Meditations for Recognizing the Five Aggregates
Session One: Why Are the Five Aggregates Important?
Morelia, Mexico, April 2006
This weekend we are going to be speaking about the five aggregates. And I suppose the first question that comes up is: why would we want to study about them and learn about the five aggregates? Because after all it’s a list; and isn’t Buddhism filled with all sorts of lists? And so you want to learn yet another list?
But learning about the five aggregates is not a matter of learning a list and then being able to pass an examination of giving back what’s on the list; but we learn about these five aggregates because what they are doing is they’re giving us a systematic way to understand what we experience in life. And why do we want to learn about and understand our experience? Because there is something unsatisfactory about that experience; otherwise we wouldn’t be looking for some spiritual path, would we? So this, after all, is one of our main tasks, isn’t it, is to understand what is going on in our lives; to understand what is going on with others as well. And we could sit down and just try to understand what’s going on; but without some sort of system, some sort of guidelines, it’s very difficult to do.
Now of course there are many systems that have been developed. We all are familiar with the fact that there are a lot of different psychological systems to understand our experience. And they are helpful in trying to help us to understand what is going on and, in most cases, to make the best of it if we have a difficult situation. And they can help us to overcome certain types of problems that we have, that’s for sure. Nobody can deny that. But often they do that with medication. And often we find that, even when it’s general advice that they help us with, they don’t always giving the deepest solution. Problems still keep on coming back, in one form or another. Basically these systems that we learn from Western psychologies help us to cope with life—I think that’s a fair way of expressing it—cope with it in a healthy way.
But Buddhism goes a little bit more deeply than that. Buddhism isn’t teaching us just to make the best of a difficult situation or just to cope with life in a healthy way. But Buddhism instead is offering us a way to get rid of our problems such that they never occur again, ever. So a very big claim, isn’t it. And of course we could have our doubts about that and suspect, “Well, is this just an advertising campaign to try to sell us Buddhism, or is it for real?” And so we’re suspicious at first. Buddha himself would be very happy if we were suspicious because he says, “Don’t believe me just because I said what I say or because of your faith in me, but test it out yourself as if buying gold.” When we go out to buy gold, you want to check is this fake gold that just has some shiny surface or is it the authentic real thing. So we need to use that same method, that same process, in examining what Buddha taught. In fact, it is important to use that method for anything that we’re taught.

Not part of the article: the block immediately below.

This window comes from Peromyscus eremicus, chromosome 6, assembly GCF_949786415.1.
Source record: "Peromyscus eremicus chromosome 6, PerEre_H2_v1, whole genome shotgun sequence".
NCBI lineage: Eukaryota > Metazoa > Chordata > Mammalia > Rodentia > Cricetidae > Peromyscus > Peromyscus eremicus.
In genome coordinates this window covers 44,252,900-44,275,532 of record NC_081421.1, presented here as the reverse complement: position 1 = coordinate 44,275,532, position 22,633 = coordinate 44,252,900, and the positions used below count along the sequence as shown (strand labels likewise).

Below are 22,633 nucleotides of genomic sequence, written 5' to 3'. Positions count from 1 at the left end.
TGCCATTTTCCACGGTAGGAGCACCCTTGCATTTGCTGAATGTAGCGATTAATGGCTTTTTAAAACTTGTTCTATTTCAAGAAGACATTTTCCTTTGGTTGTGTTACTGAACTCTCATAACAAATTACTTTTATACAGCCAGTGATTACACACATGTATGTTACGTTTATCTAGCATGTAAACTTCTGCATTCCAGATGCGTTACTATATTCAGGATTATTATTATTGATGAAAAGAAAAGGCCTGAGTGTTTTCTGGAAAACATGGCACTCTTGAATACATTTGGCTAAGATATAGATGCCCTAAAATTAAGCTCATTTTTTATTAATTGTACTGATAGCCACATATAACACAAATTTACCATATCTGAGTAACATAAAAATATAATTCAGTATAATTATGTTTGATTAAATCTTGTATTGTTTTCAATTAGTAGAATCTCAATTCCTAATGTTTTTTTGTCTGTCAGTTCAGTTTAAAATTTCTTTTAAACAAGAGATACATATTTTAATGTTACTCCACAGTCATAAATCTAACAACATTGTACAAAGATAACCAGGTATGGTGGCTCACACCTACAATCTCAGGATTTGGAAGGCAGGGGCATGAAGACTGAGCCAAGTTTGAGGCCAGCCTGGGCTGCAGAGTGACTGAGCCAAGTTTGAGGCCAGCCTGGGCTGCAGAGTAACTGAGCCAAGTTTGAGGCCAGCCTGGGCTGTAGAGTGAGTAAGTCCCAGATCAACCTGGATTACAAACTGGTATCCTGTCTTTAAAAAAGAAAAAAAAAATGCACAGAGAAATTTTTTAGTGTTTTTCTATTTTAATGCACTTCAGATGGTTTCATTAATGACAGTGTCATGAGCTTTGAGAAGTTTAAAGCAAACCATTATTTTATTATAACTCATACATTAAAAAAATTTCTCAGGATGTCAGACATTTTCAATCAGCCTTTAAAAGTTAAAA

Now many of us may feel shy about questioning Buddhism, especially when we start coming to a Buddhist center. Everybody else seems to be so convinced of Buddhism, and I’m sitting here and I can’t really believe in rebirth, and I can’t really believe in a lot of things that are going on. All these rituals—seems like magic, doesn’t it? And so have we come just to follow some Tibetan brucho wizards and witches, or is there something a little bit different here? But we are afraid to open our mouths and say our questions and voice our doubts because everybody else seems to be convinced, so I don’t want to: “I’m not a good Buddhist.” But if we just accept everything that we are told without questioning it, then that would not be very pleasing to Buddha himself.
So it’s very good to question. And if we have doubts and we say, “Well, there’s just a list of five aggregates. So what?” Or rebirth—we’ll talk about that later—how can I really believe in that? If we actually bring those doubts to consciousness, and bring them out, and voice them and discuss them, then we can work through it. Why? Because we are questioning; and when we question, we’re using our minds. We are trying to figure something out. We’re trying to understand something. You can only understand something if you question it and examine it.